And that brings up a second noticeable characteristic of Tudor architecture; the use of brick in building. Spreading from East Anglia, where it had been introduced from the Low Countries in the late medieval period, brick became one of the most common building materials. Some bricks were imported into England, brought back in ships that exported English wool to the continent. Others were made in brickyards established in East Anglia by Dutch immigrants.

It may seem strange to the modern reader, but brick was originally a luxury item. Only those at the top of the social and economic spectrum could afford to build in brick. The most remarkable Tudor brick building is Hampton Court Palace, but a multitude of smaller estates and country houses made use of this newly fashionable luxury material.

In several areas of England, notably Cheshire, Lancashire, and Warwickshire, wooden houses, generally in oak, are more numerous than brick. Wood was used to create a skeleton which was filled in with brick or plaster. Bricks were often laid in a herringbone pattern, made possible because they had no structural responsibilities; the wooden posts took the strain and the bricks served as decorative infill. A hybrid form saw the lower story built in stone, with wood used for the upper stories.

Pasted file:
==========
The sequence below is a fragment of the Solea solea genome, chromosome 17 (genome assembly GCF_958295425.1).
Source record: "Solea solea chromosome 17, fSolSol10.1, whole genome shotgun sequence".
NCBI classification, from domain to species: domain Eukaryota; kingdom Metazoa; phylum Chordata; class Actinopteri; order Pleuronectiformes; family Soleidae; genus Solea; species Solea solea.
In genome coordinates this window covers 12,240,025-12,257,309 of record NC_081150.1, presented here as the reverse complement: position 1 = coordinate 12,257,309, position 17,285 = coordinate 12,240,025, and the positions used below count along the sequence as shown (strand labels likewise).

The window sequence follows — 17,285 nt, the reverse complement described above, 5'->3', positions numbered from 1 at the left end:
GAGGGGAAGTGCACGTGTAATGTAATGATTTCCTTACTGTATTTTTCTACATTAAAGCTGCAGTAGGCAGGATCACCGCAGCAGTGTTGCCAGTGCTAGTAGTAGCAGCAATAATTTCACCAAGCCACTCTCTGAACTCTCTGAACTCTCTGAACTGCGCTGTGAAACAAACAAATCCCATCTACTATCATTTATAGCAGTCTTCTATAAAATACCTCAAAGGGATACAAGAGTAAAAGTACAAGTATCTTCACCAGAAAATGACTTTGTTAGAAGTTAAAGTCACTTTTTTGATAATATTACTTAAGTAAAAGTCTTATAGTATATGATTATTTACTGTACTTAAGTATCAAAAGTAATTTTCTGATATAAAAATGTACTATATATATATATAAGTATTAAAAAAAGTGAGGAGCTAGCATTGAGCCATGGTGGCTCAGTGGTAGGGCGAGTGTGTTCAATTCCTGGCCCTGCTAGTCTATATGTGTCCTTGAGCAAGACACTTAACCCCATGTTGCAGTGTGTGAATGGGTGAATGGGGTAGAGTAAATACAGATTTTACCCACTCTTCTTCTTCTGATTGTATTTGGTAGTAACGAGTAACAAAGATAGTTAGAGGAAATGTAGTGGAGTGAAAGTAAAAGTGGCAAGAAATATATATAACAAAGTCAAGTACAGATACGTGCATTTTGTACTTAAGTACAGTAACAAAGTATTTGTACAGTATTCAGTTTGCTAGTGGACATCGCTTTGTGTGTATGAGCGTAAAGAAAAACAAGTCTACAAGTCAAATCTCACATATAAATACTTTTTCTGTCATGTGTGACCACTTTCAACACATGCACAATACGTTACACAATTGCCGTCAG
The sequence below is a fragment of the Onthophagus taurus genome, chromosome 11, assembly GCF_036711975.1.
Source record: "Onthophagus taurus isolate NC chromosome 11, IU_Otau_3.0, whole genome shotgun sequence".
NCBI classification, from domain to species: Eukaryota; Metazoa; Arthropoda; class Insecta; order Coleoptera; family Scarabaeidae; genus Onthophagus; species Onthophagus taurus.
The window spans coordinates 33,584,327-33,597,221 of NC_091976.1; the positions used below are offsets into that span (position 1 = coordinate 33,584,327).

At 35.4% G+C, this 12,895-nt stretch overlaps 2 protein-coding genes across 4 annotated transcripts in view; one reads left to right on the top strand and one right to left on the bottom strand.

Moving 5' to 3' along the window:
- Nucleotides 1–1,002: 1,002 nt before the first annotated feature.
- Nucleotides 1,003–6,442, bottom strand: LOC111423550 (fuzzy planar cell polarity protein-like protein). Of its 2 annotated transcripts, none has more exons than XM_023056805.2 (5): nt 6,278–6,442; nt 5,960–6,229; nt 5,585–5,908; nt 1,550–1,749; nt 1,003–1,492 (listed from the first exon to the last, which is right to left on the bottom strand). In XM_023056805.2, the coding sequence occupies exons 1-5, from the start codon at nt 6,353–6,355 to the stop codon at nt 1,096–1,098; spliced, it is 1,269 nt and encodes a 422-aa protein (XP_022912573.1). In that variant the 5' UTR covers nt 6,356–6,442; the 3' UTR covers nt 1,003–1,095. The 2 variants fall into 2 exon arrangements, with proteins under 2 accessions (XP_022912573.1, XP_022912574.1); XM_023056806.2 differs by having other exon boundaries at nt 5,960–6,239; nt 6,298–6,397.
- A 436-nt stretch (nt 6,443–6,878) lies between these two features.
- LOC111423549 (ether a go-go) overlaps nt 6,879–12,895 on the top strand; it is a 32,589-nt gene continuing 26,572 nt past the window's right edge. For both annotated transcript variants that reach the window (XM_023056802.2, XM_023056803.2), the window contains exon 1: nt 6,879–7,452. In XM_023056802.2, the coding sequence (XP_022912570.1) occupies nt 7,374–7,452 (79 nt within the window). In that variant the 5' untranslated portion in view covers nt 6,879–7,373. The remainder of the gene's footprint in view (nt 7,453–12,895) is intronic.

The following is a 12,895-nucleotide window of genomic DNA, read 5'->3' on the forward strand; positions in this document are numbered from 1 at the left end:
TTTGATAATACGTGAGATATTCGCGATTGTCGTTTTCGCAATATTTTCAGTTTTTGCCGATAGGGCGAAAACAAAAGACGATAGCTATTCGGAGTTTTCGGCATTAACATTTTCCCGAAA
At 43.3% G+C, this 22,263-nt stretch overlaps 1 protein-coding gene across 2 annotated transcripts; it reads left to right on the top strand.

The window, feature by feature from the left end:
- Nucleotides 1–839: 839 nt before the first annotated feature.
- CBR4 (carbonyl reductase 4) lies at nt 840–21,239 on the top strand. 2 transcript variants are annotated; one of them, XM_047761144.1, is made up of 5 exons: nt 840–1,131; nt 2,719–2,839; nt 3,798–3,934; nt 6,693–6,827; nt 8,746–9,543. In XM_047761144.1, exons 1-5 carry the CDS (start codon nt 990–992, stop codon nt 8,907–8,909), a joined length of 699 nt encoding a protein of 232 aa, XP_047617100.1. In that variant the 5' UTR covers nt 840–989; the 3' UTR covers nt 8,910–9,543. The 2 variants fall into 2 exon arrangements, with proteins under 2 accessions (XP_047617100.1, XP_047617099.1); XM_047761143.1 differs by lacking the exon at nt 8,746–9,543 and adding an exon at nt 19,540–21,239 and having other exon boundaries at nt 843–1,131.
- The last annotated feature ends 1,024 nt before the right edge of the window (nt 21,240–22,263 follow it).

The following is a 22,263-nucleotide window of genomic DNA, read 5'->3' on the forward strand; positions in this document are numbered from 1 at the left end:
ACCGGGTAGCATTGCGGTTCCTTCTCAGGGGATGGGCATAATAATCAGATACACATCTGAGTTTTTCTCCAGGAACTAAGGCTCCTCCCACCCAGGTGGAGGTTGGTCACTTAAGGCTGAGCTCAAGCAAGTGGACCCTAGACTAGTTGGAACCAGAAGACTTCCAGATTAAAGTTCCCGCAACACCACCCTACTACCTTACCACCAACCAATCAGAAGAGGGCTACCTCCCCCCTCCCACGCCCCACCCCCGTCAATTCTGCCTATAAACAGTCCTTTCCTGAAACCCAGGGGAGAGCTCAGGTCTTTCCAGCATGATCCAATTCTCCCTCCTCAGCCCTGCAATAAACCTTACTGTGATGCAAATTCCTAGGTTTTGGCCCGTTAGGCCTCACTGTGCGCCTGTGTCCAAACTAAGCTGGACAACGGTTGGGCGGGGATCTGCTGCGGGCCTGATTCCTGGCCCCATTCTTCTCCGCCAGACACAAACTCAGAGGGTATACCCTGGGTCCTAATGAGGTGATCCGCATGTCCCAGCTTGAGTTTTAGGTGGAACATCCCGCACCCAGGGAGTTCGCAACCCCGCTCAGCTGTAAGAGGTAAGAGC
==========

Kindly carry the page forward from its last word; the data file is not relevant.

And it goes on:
Where bricks were too expensive plaster was the infill of choice, resulting in the typical "black-and-white" small Tudor house, whitewashed plaster set between blackened oak timbers. Often the upper stories of these houses projected above the lower floors, particularly in towns, where ground-floor space was at a premium and the house owner might be taxed according to street frontage.

A simple Tudor window and moulding

Even in wooden houses, though, window and doors are similar to the stone designs, with small arches capped by simple squared-off mouldings.

The great houses of the Tudor period featured fanciful gatehouses. The idea was to create an impressive, awe-inspiring entrance. This was accomplished by entry through a broad, low arch flanked by tall octagonal towers decorated with ornate false battlements. Above the entry arch many houses prominently featured a family coat of arms.

Linen fold paneling